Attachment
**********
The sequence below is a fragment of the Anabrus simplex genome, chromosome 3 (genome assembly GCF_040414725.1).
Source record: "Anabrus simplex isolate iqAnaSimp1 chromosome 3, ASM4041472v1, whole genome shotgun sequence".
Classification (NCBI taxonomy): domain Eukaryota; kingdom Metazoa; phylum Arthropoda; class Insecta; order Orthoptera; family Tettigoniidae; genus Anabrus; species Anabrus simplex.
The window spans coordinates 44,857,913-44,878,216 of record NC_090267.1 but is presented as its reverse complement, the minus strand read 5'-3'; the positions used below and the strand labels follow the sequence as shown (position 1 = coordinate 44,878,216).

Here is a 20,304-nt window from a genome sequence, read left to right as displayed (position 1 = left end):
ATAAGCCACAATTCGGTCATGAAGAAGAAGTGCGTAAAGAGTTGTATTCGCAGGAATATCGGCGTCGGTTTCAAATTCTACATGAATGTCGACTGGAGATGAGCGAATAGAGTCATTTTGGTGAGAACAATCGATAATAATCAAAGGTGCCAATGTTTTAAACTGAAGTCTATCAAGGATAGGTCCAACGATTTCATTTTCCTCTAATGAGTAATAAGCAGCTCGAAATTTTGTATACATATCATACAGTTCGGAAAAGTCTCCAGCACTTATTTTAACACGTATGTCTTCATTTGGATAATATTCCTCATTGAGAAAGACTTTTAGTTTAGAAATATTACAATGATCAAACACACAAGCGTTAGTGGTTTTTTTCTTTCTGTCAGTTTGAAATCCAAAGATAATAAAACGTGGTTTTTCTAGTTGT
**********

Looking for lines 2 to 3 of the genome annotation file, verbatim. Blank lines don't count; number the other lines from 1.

Source record: "Anabrus simplex isolate iqAnaSimp1 chromosome 3, ASM4041472v1, whole genome shotgun sequence".
Classification (NCBI taxonomy): domain Eukaryota; kingdom Metazoa; phylum Arthropoda; class Insecta; order Orthoptera; family Tettigoniidae; genus Anabrus; species Anabrus simplex.